By Ralph Baxter, ClusterSeven
As the financial industry enters an extremely uncertain 2009, banks are faced with a variety of challenges and there are a lot of questions as to how they will cope. These challenges revolve around the uncertain regulatory climate and the fact that there is an increasing demand for enhancing compliance and risk management capabilities during a time of decreased revenues. How will most banks react?Currently, banks are waiting to see what regulations will be passed by Congress in 2009 and how dramatically they will need to change the way they do business as a result of new laws. Banks accept that the regulatory environment will become stricter but they desperately need Congress to move quickly and assertively to pass new requirements. This would enable them to complete their planning for the next two years and begin to complete the development of their business strategies that will take them to the eventual recovery of the economy. Delaying the passage of new regulations is breeding uncertainty and delays a recovery.
Another issue that determines the banking industry's future is the specificity of any new laws. Regulations are often "general" or "specific" and each type has its own pros and cons. General regulations are easier for regulators to write and leave less scope for loopholes, but because they lack specific requirements, they are interpreted differently by parties, leaving room for confusion. Specific regulations offer more details and can be harder for banks to follow at first but offer no uncertainty about whether banks are in compliance. However, loopholes may emerge. Ideally, Congress will strike a balance between general and specific when new regulations are passed. For the most part, regulations become more defined with precedent-setting cases determined through the court system. But with the demand for greater oversight in these uncertain times, consumers will lack the patience for this long, drawn out process.
What can banks do to deal with new regulations as they come under increased pressure to enhance their compliance and risk management capabilities with shrinking revenues? As banks try to make sense of this unbalanced equation, they recognize the need for improved compliance and risk management trumps any opposition to additional spending. The wounds of the recent economic crisis and pending new regulations demand it.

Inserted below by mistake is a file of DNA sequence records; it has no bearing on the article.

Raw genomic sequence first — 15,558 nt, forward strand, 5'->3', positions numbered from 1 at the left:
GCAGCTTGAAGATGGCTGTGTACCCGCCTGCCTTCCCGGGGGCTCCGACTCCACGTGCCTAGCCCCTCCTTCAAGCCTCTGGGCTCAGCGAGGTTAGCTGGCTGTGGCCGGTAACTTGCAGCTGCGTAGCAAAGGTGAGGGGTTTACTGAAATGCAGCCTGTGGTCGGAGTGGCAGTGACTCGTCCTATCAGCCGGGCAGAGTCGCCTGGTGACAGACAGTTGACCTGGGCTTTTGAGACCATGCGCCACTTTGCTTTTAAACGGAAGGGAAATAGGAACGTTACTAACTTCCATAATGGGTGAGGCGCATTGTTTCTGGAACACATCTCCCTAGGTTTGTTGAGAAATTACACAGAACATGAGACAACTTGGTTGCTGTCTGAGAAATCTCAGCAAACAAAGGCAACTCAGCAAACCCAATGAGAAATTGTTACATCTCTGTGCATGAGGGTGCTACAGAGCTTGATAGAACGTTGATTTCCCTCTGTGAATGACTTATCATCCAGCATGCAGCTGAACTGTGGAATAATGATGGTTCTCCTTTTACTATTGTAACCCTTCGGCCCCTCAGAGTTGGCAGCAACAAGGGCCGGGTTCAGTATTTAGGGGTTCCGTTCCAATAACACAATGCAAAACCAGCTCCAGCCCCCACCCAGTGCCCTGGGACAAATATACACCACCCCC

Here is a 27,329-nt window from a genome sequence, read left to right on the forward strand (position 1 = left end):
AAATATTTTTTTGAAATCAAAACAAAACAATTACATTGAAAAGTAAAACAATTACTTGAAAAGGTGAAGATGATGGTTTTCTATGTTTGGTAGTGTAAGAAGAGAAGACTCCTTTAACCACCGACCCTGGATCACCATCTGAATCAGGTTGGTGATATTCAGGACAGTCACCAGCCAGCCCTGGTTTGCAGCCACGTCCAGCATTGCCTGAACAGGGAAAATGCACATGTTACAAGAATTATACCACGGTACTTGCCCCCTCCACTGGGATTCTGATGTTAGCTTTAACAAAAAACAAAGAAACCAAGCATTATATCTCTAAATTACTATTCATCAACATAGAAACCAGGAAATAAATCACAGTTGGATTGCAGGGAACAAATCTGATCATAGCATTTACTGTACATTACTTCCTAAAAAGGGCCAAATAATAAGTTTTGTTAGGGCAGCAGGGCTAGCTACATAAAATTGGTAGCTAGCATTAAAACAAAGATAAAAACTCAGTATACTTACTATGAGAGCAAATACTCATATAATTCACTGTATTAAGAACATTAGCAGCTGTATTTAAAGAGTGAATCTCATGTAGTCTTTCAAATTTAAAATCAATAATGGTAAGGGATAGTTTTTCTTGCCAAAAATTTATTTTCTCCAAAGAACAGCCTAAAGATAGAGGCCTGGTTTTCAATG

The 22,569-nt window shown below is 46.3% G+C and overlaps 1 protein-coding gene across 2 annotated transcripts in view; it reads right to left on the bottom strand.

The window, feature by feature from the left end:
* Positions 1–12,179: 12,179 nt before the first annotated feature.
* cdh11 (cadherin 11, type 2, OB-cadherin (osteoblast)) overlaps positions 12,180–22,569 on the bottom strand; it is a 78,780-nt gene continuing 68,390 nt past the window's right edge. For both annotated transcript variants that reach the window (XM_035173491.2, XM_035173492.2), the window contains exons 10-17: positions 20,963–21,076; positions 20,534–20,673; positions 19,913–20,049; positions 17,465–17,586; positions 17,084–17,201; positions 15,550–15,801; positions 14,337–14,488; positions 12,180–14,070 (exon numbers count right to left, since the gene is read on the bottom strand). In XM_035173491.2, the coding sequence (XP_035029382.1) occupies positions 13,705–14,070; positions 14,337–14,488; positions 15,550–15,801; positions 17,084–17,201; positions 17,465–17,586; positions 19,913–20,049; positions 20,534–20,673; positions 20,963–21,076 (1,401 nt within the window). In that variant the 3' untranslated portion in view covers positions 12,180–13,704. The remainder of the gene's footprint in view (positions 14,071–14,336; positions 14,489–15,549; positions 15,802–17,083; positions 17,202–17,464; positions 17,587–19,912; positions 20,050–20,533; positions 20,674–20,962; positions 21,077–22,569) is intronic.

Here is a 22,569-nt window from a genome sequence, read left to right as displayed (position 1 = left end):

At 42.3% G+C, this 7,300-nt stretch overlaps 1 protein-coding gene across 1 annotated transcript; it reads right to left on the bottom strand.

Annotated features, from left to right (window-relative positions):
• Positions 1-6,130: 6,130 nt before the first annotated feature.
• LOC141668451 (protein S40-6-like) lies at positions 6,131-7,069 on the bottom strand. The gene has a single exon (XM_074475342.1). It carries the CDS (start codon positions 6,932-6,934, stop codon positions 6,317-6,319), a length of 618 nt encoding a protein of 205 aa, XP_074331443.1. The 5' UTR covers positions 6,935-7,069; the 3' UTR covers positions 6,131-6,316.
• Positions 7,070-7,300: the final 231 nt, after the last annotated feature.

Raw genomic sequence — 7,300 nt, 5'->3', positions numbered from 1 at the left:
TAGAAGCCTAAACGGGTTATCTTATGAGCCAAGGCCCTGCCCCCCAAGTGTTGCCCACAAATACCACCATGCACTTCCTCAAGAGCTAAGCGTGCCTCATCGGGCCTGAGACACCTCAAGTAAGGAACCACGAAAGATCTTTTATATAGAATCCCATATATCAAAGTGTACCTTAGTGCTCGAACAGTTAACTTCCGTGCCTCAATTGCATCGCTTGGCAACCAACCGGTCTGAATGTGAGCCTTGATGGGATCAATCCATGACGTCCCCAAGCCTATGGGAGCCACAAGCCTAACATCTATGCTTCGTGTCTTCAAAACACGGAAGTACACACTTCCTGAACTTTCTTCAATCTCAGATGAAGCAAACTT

If they have not already done so, banks will consider their purchase prioritization approach, and focus on patching up what they already have versus procuring expensive, new systems. Money that banks invest in IT will be carefully distributed, and every line item will be scrutinized on a zero-sum basis.
With banks being forced to postpone big system upgrades and major revisions until 2010 or 2011, they will focus on getting the most IT value out of every stretched dollar. Banks will look to invest in more agile IT infrastructures that deliver risk management and compliance alongside innovation, rather than as a secondary process, so that they are better able to adapt to changing market conditions. For example, IT spending in 2009 will largely focus on providing greater responsiveness so that banks can sustain themselves during these hard times and yet still remain flexible enough to grab market share and boost growth as soon as the economy starts to turn.
There will also be a big move towards automating many of the manual systems and processes, particularly when it comes to compliance and risk management. Typically these functions require large and expensive staffs and are extremely error prone. The ability to run more efficient risk management and compliance processes using a fraction of the staff and cost will help speed up the adoption of these systems among banks.
The two trends for bankers to watch in 2009 are the speed with which Congress passes new regulations and their specificity, as well as the move towards automated compliance and risk management systems among banks to help cost-effectively deal with these new regulations. Both are critical to the banking industry and play a key role in determining how soon the economy recovers.
Ralph Baxter is CEO of ClusterSeven, (London and New York) an international provider of enterprisewide, strategic spreadsheet and data management software to financial institutions and Fortune 500 financial reporting divisions.